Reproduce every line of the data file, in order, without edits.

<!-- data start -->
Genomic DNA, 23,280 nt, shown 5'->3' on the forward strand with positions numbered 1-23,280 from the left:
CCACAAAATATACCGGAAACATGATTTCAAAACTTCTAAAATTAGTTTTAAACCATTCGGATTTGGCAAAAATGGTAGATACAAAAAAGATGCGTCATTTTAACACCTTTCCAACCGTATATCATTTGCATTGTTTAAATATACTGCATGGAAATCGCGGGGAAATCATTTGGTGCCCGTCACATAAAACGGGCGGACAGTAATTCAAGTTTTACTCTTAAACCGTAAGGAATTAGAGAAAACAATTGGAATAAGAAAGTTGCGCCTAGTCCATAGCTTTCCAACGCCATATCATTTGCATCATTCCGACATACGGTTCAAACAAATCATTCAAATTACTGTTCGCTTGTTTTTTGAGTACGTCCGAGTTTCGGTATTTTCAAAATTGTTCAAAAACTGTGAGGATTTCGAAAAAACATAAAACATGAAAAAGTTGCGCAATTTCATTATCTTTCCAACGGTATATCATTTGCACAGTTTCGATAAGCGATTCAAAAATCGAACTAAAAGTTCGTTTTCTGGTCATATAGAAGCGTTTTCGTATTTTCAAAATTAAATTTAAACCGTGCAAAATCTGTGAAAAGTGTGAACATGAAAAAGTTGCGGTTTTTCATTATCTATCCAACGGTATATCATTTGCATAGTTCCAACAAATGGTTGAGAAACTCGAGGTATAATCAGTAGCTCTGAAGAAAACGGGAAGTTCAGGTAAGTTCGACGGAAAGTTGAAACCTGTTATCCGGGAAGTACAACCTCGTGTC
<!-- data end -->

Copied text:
Genomic DNA, 23,280 nt, shown 5'->3' on the forward strand with positions numbered 1-23,280 from the left:
CCACAAAATATACCGGAAACATGATTTCAAAACTTCTAAAATTAGTTTTAAACCATTCGGATTTGGCAAAAATGGTAGATACAAAAAAGATGCGTCATTTTAACACCTTTCCAACCGTATATCATTTGCATTGTTTAAATATACTGCATGGAAATCGCGGGGAAATCATTTGGTGCCCGTCACATAAAACGGGCGGACAGTAATTCAAGTTTTACTCTTAAACCGTAAGGAATTAGAGAAAACAATTGGAATAAGAAAGTTGCGCCTAGTCCATAGCTTTCCAACGCCATATCATTTGCATCATTCCGACATACGGTTCAAACAAATCATTCAAATTACTGTTCGCTTGTTTTTTGAGTACGTCCGAGTTTCGGTATTTTCAAAATTGTTCAAAAACTGTGAGGATTTCGAAAAAACATAAAACATGAAAAAGTTGCGCAATTTCATTATCTTTCCAACGGTATATCATTTGCACAGTTTCGATAAGCGATTCAAAAATCGAACTAAAAGTTCGTTTTCTGGTCATATAGAAGCGTTTTCGTATTTTCAAAATTAAATTTAAACCGTGCAAAATCTGTGAAAAGTGTGAACATGAAAAAGTTGCGGTTTTTCATTATCTATCCAACGGTATATCATTTGCATAGTTCCAACAAATGGTTGAGAAACTCGAGGTATAATCAGTAGCTCTGAAGAAAACGGGAAGTTCAGGTAAGTTCGACGGAAAGTTGAAACCTGTTATCCGGGAAGTACAACCTCGTGTC